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Relational aggression, also known as covert aggression[1] or covert bullying,[2] is a type of aggression in which harm is caused through damage to relationships or social status within a group rather than by means actual or threatened physical violence.[2][3] Relational aggression is more common and more studied among girls than boys.[3]

Forms of relational abuseEdit

  • Betrayal - Where the abuser breaks agreements with the victim.
  • Exclusion/Solitude - Where the abuser prevents the victim from socializing with the abuser's friends.
  • Gossip - Where the abuser tells others personal information about the victim.
  • Humiliation - Where the abuser humiliates or shames the victim in front of others.
  • Lies - Where the abuser lies about the victim to others.

Origin of the termEdit

The term relational aggression was first coined in a 1995 study by University of Minnesota researchers Nicki R. Crick and Jennifer K. Grotpeter.[4] Despite the novelty of the term, it has gained usage in books, popular articles, academic papers, web sites and even in the title of research conferences.[5]

Abusive relationshipsEdit

An abusive relationship is an interpersonal relationship characterized by the use or threat of physical abuse or psychological abuse (see battered woman syndrome). Abusive relationships are often characterized by jealousy, emotional withholding, lack of intimacy, infidelity, rape, verbal abuse, broken promises, violence, control games, and power plays [2], and are often progressively escalating.

Tactics used to show relational aggression include humiliation, intimidation, coercing, shaming, malicious teasing, shunning, and using other forms of emotional abuse in an attempt to harm others. Although aggressive behavior is typically common among younger children, most children become less aggressive as they mature and develop better interpersonal skills. However, consistent aggressive behavior can lead to further problems and increased violence in the aggressor.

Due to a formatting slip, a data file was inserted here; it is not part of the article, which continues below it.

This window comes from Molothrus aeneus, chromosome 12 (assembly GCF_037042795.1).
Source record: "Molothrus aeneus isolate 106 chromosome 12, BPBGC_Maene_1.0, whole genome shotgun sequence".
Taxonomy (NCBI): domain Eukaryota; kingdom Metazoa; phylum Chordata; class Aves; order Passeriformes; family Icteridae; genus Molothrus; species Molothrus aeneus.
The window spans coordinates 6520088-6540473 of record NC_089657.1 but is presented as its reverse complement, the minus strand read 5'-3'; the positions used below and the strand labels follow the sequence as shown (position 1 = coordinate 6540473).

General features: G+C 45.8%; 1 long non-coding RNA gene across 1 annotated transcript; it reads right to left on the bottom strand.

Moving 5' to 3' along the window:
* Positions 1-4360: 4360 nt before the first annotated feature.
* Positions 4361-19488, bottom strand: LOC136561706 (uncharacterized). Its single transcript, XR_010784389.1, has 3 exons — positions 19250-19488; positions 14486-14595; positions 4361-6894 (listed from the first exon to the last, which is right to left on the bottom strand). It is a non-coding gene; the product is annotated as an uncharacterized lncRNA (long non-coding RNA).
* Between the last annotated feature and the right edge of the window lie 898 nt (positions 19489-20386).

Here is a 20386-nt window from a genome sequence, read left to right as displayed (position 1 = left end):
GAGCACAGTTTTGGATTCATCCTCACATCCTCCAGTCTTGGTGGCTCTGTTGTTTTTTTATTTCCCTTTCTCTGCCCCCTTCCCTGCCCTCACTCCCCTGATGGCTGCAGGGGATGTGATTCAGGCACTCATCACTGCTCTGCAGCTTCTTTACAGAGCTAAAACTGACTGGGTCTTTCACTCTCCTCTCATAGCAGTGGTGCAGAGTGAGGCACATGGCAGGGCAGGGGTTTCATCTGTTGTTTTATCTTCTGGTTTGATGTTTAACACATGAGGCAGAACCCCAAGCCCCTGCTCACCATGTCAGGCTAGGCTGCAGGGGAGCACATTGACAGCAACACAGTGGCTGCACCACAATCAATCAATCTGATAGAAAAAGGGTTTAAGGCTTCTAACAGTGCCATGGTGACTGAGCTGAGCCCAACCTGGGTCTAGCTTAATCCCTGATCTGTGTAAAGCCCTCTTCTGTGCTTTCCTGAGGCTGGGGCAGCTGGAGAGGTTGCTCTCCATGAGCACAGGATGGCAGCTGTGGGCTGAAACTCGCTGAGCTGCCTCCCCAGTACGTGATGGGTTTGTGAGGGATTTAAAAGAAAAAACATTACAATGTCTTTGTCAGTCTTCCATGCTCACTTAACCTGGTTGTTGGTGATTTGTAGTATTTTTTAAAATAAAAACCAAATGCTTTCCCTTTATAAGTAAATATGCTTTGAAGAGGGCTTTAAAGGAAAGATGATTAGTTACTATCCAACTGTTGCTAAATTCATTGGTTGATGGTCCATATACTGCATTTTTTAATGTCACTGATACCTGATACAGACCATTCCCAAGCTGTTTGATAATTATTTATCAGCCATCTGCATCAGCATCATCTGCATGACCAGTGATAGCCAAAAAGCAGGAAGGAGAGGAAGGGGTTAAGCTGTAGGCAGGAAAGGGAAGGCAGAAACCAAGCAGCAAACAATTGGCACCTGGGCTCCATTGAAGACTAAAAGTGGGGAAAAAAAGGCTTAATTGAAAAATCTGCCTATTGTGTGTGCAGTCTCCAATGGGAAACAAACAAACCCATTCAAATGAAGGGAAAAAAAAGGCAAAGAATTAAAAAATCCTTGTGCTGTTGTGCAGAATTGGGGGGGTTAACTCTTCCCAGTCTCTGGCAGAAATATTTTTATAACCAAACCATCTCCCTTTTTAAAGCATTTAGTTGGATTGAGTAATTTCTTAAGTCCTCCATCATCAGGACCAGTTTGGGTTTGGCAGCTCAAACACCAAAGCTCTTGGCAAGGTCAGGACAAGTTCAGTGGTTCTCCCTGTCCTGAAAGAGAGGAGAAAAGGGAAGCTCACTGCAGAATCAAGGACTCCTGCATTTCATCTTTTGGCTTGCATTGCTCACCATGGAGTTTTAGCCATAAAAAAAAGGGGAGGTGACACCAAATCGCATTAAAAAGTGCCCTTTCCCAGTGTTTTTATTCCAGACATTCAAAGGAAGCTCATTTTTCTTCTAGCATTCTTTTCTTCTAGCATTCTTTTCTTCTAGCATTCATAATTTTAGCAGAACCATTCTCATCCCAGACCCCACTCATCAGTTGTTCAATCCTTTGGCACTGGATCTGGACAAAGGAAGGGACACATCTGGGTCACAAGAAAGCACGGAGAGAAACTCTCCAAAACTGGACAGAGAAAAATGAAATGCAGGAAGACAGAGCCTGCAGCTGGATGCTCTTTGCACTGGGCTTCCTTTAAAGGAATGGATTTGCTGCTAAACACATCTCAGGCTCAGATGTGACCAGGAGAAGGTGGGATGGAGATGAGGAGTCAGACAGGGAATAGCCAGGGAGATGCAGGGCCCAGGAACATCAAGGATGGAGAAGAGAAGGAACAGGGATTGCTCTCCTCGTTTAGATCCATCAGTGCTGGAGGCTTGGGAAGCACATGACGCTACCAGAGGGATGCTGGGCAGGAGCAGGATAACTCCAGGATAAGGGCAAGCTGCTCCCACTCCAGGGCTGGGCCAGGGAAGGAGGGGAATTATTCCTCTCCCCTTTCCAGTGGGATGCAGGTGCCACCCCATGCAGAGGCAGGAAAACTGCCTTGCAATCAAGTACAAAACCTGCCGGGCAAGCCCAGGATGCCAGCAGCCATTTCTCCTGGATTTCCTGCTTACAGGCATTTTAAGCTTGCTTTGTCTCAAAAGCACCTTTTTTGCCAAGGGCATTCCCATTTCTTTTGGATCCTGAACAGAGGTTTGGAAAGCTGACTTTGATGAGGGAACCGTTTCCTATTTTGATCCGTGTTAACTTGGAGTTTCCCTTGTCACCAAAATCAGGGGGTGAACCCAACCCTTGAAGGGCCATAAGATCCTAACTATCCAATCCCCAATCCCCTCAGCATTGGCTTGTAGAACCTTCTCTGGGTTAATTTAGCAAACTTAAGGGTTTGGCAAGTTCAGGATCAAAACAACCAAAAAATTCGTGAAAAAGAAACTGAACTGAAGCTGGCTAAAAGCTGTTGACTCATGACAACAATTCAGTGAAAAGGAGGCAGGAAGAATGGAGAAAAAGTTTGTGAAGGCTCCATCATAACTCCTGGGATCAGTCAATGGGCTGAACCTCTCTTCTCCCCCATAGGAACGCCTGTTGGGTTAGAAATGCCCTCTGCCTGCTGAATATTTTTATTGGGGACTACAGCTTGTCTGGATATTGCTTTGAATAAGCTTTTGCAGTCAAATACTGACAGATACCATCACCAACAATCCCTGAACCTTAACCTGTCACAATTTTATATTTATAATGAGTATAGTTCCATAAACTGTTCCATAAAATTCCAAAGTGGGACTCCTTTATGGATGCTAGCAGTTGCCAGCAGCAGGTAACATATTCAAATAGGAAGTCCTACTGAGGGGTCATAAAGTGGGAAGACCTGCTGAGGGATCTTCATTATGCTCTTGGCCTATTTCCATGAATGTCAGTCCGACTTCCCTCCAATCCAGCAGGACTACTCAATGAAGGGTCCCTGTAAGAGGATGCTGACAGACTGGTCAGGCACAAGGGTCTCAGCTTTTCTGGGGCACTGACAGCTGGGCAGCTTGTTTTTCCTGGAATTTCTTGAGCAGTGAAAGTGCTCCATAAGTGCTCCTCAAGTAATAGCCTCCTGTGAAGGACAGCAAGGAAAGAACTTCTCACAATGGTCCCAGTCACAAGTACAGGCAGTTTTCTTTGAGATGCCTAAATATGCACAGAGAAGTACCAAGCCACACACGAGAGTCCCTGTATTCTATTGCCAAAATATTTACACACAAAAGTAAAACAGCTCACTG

Victim affectsEdit

Over time a victim facing an abusive or aggressive relationship will follow one or more of the following symptoms below:

  • Increased hostility or aggressiveness
  • Frequent depression or low mood
  • Low sociability to one's friends
  • Denialism
  • Refusing a breakup (supposedly followed by denialness and/or manipulation)
  • Manipulation (controlled by abuser)
  • Drop in performance
  • Avoiding people and/or public (supposedly followed by humiliation)
  • Stockholm Syndrome.

Warning signs of relational aggressionEdit

Template:Unreferencedsection Some of the warning signs [3] that may indicate abuse include:

  • Physical harm of any kind
  • Attempts to control aspects of an individual's life (e.g., how one dresses, who one's friends are, what one does in one's free time, what one says, what one eats, etc.)
  • Humiliation, degradation, verbal threats,
  • Coercing and/or threats of physical harm or financial retaliation to an individual or those close to him or her.
  • Demands to know where an individual is at all times, controls where another goes or "isn't allowed to go", etc.
  • An individual "rages" when emotionally hurt, shamed, or is in jeopardy of losing control in the relationship.
  • Online manipulation, i.e., abuser is poised to hurt victim using knowledge of technology

See alsoEdit

ReferencesEdit

  1. Simon, George K. In Sheep's Clothing: Understanding and Dealing with Manipulative People, 1996
  2. 2.0 2.1 McGrath, Mary Zabolio (2006). School Bullying: Tools for Avoiding Harm and Liability. Thousand Oaks, Calif: Corwin Press. pp. 21. ISBN 1-4129-1571-6. http://books.google.com/books?id=CCHBVNtm8Z4C&printsec=frontcover&source=gbs_summary_r&cad=0. Retrieved 2008-09-04.
  3. 3.0 3.1 Marion K. Underwood (2003). Social Aggression among Girls (Guilford Series On Social And Emotional Development). New York: The Guilford Press. ISBN 1-57230-865-6. http://books.google.com/books?id=lVYYibc0hmEC&printsec=frontcover&source=gbs_summary_r&cad=0. Retrieved 2008-09-04.